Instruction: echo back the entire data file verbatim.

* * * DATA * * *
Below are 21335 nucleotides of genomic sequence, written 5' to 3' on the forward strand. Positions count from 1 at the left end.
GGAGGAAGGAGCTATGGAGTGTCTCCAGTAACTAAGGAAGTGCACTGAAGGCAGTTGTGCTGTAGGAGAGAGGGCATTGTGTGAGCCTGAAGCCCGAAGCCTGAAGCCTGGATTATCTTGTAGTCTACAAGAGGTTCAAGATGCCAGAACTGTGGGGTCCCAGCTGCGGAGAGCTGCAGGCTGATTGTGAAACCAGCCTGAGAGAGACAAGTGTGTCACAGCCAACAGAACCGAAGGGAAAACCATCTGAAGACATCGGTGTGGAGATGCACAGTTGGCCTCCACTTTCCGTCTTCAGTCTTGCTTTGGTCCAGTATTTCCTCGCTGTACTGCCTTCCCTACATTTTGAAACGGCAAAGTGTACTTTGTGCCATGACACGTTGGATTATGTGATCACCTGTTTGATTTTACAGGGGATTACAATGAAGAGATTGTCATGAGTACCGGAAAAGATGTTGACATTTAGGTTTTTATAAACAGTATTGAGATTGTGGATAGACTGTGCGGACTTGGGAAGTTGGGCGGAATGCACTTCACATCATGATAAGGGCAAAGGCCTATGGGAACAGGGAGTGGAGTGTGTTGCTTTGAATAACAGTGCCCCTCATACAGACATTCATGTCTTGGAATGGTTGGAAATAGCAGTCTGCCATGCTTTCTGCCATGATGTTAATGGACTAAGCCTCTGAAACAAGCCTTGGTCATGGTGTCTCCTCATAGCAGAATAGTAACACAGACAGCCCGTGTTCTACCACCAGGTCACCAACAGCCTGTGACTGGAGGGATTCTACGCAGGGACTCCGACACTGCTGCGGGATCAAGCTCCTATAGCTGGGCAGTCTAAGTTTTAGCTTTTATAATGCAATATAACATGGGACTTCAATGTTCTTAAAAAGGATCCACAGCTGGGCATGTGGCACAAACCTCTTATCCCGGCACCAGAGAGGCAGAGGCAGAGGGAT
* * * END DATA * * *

Below are 21335 nucleotides of genomic sequence, written 5' to 3' on the forward strand. Positions count from 1 at the left end.
GGAGGAAGGAGCTATGGAGTGTCTCCAGTAACTAAGGAAGTGCACTGAAGGCAGTTGTGCTGTAGGAGAGAGGGCATTGTGTGAGCCTGAAGCCCGAAGCCTGAAGCCTGGATTATCTTGTAGTCTACAAGAGGTTCAAGATGCCAGAACTGTGGGGTCCCAGCTGCGGAGAGCTGCAGGCTGATTGTGAAACCAGCCTGAGAGAGACAAGTGTGTCACAGCCAACAGAACCGAAGGGAAAACCATCTGAAGACATCGGTGTGGAGATGCACAGTTGGCCTCCACTTTCCGTCTTCAGTCTTGCTTTGGTCCAGTATTTCCTCGCTGTACTGCCTTCCCTACATTTTGAAACGGCAAAGTGTACTTTGTGCCATGACACGTTGGATTATGTGATCACCTGTTTGATTTTACAGGGGATTACAATGAAGAGATTGTCATGAGTACCGGAAAAGATGTTGACATTTAGGTTTTTATAAACAGTATTGAGATTGTGGATAGACTGTGCGGACTTGGGAAGTTGGGCGGAATGCACTTCACATCATGATAAGGGCAAAGGCCTATGGGAACAGGGAGTGGAGTGTGTTGCTTTGAATAACAGTGCCCCTCATACAGACATTCATGTCTTGGAATGGTTGGAAATAGCAGTCTGCCATGCTTTCTGCCATGATGTTAATGGACTAAGCCTCTGAAACAAGCCTTGGTCATGGTGTCTCCTCATAGCAGAATAGTAACACAGACAGCCCGTGTTCTACCACCAGGTCACCAACAGCCTGTGACTGGAGGGATTCTACGCAGGGACTCCGACACTGCTGCGGGATCAAGCTCCTATAGCTGGGCAGTCTAAGTTTTAGCTTTTATAATGCAATATAACATGGGACTTCAATGTTCTTAAAAAGGATCCACAGCTGGGCATGTGGCACAAACCTCTTATCCCGGCACCAGAGAGGCAGAGGCAGAGGGAT